interactions are nice but not reasons to play the cards. However, unlike with Loam/Crucible, don’t worry if interactions don’t happen because the cards
don’t require support from other cards to be powerful (but getting a Chameleon Colossus to go with your Graveborn Muse is always nice!).
I initially dismissed Stoneforge Mystic as a bad card for cube around the time of Rise of the Eldrazi, as I felt that Stoneforge Mystic was a Squire
with an ability that couldn’t be used effectively. At the time, a lot of the decks that used Stoneforge Mystic like Boss Naya relied on using the 1/2’s synergy with a toolbox of
equipment, and my logic was that, without a toolbox, the Mystic wouldn’t be good enough.
After talking to my friend (and podcast co-host) Anthony Avitollo, I used some quick math and figured out that with the newly previewed Sword of Body
and Mind, there were ten Equipment in my 450-card cube, giving the Mystic roughly one Equipment for every 45 cards in my cube, so I gave her a shot and
found that she did have the required support to make her cubeworthy. While the exact ratio of Equipment to total cards is hard to find, having an
overall ratio of about one Equipment per draft set should easily give Stoneforge Mystic support. Initially, lists were able to jam as much Equipment as
they could into their cubes, but as the precious artifact slots got more competition from other cards in Mirrodin Besieged and New Phyrexia, cube
designers could afford to have powerful equipment like Loxodon Warhammer and Basilisk Collar ride the pine, so even in larger lists, there’s now more
than enough equipment support for Stoneforge Mystic.
I had the same initial doubts with Stoneforge Mystic as I had with Abyssal Persecutorâ€”I initially dismissed it because I felt that there wasn’t
enough removal to mitigate its drawback (as well as thinking that a blue mage could counter anything that could kill the Persecutor, but that’s more a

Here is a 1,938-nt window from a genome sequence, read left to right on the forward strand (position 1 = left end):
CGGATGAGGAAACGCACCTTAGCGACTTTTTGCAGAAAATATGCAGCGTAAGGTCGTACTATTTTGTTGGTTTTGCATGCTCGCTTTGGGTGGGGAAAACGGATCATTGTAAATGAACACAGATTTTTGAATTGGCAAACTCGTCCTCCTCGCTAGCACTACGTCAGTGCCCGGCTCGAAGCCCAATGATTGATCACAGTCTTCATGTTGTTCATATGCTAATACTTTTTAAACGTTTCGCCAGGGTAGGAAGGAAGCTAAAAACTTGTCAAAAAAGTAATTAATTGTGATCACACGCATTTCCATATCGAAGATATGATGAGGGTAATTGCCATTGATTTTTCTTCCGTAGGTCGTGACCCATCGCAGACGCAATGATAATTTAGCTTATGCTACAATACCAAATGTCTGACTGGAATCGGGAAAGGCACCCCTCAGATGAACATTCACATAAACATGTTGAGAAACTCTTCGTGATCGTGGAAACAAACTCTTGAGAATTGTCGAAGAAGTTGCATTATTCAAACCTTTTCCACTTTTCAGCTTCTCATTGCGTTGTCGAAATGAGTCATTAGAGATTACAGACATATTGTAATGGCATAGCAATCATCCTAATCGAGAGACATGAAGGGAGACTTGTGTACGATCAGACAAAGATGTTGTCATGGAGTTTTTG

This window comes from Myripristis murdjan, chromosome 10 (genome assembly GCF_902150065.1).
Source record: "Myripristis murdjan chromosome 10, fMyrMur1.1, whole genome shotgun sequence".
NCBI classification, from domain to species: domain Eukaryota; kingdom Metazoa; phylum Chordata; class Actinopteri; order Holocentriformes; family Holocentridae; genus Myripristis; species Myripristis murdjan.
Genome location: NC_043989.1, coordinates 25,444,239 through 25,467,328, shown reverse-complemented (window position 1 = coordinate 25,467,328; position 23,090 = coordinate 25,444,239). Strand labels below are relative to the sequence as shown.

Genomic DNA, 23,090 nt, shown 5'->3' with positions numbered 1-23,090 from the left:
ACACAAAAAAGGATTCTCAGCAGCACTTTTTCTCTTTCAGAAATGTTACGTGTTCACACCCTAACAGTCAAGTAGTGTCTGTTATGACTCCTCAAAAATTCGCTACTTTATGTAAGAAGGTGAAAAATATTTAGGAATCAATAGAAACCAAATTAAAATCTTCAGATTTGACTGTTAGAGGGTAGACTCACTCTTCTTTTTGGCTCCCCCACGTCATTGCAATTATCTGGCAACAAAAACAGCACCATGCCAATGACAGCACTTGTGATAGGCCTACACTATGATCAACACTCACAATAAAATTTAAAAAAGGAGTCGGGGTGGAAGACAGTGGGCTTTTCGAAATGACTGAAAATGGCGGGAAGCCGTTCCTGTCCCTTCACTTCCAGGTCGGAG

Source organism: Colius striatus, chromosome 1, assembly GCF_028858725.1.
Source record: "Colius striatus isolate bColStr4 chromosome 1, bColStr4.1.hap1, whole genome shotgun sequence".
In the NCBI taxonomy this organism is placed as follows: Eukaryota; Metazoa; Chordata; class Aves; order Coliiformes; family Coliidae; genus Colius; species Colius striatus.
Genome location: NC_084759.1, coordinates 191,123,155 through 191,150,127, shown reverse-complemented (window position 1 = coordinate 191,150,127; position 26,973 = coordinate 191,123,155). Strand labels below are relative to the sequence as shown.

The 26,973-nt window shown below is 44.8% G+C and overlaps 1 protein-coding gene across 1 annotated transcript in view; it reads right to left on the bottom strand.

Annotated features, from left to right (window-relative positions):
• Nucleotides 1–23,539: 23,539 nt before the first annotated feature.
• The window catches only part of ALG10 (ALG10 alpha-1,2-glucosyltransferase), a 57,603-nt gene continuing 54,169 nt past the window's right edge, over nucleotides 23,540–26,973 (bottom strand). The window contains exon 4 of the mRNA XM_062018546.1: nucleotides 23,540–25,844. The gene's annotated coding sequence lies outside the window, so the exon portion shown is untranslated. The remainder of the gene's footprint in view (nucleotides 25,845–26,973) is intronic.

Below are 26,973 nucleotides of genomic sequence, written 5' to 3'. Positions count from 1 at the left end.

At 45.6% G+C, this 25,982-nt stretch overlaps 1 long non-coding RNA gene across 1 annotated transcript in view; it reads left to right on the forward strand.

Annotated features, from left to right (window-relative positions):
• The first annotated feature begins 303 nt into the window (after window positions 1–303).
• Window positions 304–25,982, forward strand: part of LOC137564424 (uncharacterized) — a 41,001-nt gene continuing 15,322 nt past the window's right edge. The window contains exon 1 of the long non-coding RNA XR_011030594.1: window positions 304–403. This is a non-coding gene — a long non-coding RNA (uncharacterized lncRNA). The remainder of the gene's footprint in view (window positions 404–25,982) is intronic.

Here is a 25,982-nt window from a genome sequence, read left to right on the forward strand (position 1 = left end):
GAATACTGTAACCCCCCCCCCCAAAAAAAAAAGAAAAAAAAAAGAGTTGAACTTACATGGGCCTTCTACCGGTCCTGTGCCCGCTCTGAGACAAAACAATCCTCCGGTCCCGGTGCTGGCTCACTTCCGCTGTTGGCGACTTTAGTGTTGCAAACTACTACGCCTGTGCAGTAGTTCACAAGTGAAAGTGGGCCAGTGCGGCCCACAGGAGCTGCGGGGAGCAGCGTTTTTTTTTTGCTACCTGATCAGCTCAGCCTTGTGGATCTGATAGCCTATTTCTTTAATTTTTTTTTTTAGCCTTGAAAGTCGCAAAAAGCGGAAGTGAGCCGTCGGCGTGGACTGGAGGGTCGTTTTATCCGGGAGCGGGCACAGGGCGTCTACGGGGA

WCSM issue than a perceived lack of support issue).
It’s odd to think of Abyssal Persecutor in the same way as Life from the Loam, but that’s the right way to think of him in cube because both can’t just
be jammed into any deck that could cast it, but the required critical mass of support at the deck level is needed. There’s definitely plenty of removal
in black to off the Persecutor in cube (and recently printed cards like Go for the Throat are welcome additions), but it’s important for people who are
using him in decks to be sure to draft enough removal options to make him leave the party once he’s done his thing. If I had to pick a minimum number
of removal in order to play Persecutor in a deck, I’d say four, and having that amount of removal in a cube deck isn’t out of the ordinary for a cube
deck, making it easy to support Abyssal Persecutor in cube.
When many people think of Smokestack and Tangle Wire, they tend to think of Stax decks that lock an opponent out of a very long, drawn-out game. Due to
the fact that Stax decks aren’t really a viable option for cube, people dismiss these cards in cubes. However, people fail to realize that these cards
are excellent cards for aggressive strategies; aggressive decks don’t care about having their mana sources tied up as long as they’re still attacking
for two to win the game. I recently drafted a B/W aggro deck featuring Tangle Wire, Winter Orb, and a horde of efficient cheap attackers, and Tangle
Wire performed wonderfully in that deck.
As clichÃ© as it may sound, for these types of cards, it’s important to think outside the box, realizing all of the uses of cards, and to find
other uses for cards that you may have used in a certain way for years.